DisplayMate: The iPad mini Has ‘Just A Very Capable Display’, But It’s No Android Tablet

It’s no surprise that the iPad mini isn’t Retina, but many were shocked that Apple would release a “sub-par” display on a new device. Fact is, Apple doesn’t owe us Retina, it’s a luxury they have given us. Can we all stop complaining about the display now? If you don’t like it, don’t buy one. It’s that Simple.

DisplayMate’s Ray Soneira has written a report showcasing the iPad mini’s faults:

The iPad mini is certainly a very capable small Tablet, but it does not follow in Apple’s tradition of providing the best display, or at least a great display – it has just a very capable display. What’s more, the displays on existing mini Tablets from Amazon and Google outperform the iPad mini in most of our Lab tests as documented below in the Shoot-Out Comparison Table. Some of this results from constraints within the iPad product line, and some to realistic constraints on display technology and costs, but much of it is due to a number of poor choices and compromises.

I strongly disagree. Apple didn’t make a poor choice. They chose not to make it Retina. Whether that was because of expenses, technology, or changing resolutions, Apple decided that was the best move for the moment. Sure, the iPad mini will eventually get the Retina treatment, but I don’t think it was created based on “poor choices.”

Soneira does make a valid point about sub-pixel rendering. Retina really only benefits text the most. Other than that, the iPad mini has a higher pixel density than a lot of other Apple products.

Apple could have increased the iPad mini Screen Resolution in the same way as it did for the iPhone 5 – simply having older Apps running Letterboxed inside a higher resolution display, which would have been a great way to provide a higher Pixels Per Inch display. iOS and newer Apps would have used the full higher Resolution – that didn’t happen. While screen Resolution gets lots of attention from both consumers and marketers – it’s really only critical for providing visually sharp text – but that applies for most applications running on a Tablet. As we have pointed out a number of times, the best way to increase visual text sharpness on any display is by using Sub-Pixel Rendering, which Apple should now implement in order for the iPad mini to become competitive on visual sharpness…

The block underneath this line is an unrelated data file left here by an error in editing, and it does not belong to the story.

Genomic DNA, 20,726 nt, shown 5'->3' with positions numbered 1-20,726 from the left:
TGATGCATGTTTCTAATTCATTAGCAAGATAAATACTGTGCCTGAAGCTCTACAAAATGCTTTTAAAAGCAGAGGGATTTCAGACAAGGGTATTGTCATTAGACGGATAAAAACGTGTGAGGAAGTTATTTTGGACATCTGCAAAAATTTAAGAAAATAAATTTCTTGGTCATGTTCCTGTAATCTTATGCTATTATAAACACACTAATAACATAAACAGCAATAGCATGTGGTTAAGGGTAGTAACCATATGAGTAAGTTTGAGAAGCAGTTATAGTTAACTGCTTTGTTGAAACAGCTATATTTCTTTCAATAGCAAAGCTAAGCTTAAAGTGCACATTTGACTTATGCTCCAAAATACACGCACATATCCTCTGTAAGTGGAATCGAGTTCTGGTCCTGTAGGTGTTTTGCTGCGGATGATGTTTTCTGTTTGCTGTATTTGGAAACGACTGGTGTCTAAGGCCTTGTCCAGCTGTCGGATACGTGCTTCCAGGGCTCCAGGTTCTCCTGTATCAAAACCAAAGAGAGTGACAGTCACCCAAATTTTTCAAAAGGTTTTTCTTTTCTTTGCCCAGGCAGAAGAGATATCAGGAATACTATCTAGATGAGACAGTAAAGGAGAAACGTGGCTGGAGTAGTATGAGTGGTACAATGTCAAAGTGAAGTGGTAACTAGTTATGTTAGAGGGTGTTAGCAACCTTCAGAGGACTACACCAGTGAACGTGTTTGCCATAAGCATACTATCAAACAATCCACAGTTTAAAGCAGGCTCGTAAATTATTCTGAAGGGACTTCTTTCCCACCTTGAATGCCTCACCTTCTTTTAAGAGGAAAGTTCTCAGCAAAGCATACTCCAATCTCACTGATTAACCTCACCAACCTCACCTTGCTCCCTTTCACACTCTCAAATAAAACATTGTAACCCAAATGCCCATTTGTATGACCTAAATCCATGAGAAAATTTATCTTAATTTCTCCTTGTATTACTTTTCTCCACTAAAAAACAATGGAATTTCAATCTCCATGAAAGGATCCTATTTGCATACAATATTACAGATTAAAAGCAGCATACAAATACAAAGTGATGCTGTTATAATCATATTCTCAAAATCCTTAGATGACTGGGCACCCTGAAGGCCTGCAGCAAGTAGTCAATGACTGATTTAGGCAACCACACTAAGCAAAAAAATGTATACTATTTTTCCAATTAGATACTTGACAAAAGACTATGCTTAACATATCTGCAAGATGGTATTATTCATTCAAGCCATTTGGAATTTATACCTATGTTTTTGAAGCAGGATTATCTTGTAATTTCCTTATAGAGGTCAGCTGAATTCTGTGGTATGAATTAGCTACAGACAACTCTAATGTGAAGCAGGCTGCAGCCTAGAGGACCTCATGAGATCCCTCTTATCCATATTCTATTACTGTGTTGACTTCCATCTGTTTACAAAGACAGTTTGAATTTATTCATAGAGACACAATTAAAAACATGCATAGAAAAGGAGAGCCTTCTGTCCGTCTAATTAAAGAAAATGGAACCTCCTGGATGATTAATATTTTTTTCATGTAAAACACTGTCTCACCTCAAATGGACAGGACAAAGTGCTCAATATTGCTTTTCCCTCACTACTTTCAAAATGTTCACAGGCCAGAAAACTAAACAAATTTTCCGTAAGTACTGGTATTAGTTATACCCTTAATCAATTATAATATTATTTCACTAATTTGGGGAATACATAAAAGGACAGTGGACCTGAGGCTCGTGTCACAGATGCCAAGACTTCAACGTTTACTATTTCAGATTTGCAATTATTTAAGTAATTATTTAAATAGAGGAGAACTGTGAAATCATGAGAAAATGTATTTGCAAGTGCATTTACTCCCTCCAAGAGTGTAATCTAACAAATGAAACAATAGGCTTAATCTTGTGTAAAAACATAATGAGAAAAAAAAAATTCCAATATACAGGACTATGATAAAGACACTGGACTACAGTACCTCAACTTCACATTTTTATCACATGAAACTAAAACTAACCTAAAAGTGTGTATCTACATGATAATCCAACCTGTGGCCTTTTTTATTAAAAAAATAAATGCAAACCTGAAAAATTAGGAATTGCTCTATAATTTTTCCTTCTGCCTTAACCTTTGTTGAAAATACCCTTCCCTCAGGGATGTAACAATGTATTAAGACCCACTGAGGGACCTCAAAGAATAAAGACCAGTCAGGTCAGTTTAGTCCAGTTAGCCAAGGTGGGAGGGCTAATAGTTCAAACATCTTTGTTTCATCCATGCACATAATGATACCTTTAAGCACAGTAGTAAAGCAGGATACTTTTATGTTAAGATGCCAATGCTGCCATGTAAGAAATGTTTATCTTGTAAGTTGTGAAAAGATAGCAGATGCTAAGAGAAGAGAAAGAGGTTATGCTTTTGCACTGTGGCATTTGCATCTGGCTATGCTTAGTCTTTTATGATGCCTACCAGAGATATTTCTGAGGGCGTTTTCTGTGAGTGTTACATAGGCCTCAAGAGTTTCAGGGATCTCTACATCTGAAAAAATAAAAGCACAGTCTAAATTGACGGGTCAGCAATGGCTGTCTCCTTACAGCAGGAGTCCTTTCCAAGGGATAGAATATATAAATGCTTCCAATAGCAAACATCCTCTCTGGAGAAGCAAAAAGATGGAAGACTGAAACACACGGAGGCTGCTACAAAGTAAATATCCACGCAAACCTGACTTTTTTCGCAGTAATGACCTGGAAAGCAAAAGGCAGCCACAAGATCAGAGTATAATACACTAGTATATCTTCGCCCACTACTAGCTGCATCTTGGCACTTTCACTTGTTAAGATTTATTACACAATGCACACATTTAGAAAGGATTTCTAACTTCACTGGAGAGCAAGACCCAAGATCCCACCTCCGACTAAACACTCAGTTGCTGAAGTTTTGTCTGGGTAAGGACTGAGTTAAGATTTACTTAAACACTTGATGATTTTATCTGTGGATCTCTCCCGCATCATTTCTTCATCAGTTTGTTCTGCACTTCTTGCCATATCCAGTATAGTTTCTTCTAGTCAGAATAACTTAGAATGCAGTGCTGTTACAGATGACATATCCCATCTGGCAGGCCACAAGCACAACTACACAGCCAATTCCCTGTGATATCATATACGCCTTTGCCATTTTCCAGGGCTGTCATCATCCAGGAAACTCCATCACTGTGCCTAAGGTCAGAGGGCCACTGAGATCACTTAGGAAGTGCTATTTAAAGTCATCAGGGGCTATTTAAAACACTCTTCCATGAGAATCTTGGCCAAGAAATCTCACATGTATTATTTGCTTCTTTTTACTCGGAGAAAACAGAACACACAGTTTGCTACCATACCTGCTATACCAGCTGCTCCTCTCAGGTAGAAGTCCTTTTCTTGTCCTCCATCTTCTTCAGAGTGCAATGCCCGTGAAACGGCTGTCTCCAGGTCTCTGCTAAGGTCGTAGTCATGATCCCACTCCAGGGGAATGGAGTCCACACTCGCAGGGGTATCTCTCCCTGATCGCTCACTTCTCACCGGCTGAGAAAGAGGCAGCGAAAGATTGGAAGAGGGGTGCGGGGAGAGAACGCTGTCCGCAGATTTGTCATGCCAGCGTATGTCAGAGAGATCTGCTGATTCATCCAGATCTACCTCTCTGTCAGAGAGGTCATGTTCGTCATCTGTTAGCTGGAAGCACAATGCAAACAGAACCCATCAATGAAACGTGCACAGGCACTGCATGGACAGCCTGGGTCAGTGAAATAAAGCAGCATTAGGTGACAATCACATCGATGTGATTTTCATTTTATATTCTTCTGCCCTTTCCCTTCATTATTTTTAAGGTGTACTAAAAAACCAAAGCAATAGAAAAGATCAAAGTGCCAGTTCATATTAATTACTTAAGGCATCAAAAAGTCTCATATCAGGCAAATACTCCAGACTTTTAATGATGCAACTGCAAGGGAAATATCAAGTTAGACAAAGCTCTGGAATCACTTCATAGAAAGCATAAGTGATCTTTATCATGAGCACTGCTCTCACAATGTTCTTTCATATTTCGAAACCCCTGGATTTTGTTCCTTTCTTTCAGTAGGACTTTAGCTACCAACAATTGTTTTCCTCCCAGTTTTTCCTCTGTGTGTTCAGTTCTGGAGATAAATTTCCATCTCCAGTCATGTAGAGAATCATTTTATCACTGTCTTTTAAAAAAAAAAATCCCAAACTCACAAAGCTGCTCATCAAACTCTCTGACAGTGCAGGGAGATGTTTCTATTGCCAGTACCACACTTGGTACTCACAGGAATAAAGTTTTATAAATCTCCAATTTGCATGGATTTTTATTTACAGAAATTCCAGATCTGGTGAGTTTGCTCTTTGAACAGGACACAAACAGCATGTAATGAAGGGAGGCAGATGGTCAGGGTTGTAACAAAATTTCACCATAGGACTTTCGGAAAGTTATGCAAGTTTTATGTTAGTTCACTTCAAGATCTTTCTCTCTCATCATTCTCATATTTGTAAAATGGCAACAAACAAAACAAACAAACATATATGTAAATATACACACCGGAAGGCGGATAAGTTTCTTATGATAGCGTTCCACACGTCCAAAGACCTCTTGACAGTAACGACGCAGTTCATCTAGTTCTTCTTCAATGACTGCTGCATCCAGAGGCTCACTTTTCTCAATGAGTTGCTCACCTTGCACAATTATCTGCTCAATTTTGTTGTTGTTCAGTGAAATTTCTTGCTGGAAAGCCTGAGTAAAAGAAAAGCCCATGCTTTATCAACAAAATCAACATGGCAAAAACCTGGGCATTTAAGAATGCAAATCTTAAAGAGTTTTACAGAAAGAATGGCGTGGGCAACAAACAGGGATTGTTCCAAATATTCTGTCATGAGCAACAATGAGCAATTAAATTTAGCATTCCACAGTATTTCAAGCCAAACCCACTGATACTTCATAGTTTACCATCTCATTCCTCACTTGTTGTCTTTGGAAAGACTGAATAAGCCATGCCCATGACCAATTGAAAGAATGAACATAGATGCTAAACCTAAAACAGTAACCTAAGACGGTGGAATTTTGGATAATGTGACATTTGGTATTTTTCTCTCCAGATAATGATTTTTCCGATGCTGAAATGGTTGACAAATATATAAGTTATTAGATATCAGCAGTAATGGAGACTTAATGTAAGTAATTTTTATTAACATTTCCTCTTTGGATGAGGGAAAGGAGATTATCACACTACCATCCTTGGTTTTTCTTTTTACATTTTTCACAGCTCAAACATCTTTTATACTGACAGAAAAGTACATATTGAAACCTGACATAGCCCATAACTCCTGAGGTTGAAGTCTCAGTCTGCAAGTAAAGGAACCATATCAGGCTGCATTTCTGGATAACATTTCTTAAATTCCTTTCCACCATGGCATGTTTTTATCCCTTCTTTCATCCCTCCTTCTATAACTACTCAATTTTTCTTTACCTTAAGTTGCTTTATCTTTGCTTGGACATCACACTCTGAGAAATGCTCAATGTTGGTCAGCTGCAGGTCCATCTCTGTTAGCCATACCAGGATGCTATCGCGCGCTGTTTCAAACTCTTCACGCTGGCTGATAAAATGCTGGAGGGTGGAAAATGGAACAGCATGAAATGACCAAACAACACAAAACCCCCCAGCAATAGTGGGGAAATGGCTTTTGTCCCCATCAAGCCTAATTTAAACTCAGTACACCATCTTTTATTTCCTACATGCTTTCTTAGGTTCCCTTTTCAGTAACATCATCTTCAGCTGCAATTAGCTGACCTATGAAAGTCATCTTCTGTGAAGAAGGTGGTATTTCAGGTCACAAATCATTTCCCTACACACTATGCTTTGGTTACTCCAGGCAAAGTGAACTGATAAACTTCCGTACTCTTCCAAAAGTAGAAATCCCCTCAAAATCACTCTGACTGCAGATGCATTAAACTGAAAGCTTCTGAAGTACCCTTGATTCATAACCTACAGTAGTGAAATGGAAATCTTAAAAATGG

I think adding another resolution to the mix would be too much, too fast. That would put Apple at three resolution additions for this year alone, and that’s not including the Retina MacBook Pro.

Overall, I think the display of the iPad mini looks fine. There’s nothing extraordinary about it, but it works great. At the end of the day, if you don’t like the iPad mini because it lacks a Retina display, don’t buy one. I enjoy using my iPad mini more than I do the fourth generation iPad. It’s slim, sleek, light, and runs iOS. In my opinion, that makes it a clear winner.

Can we all quit complaining now?

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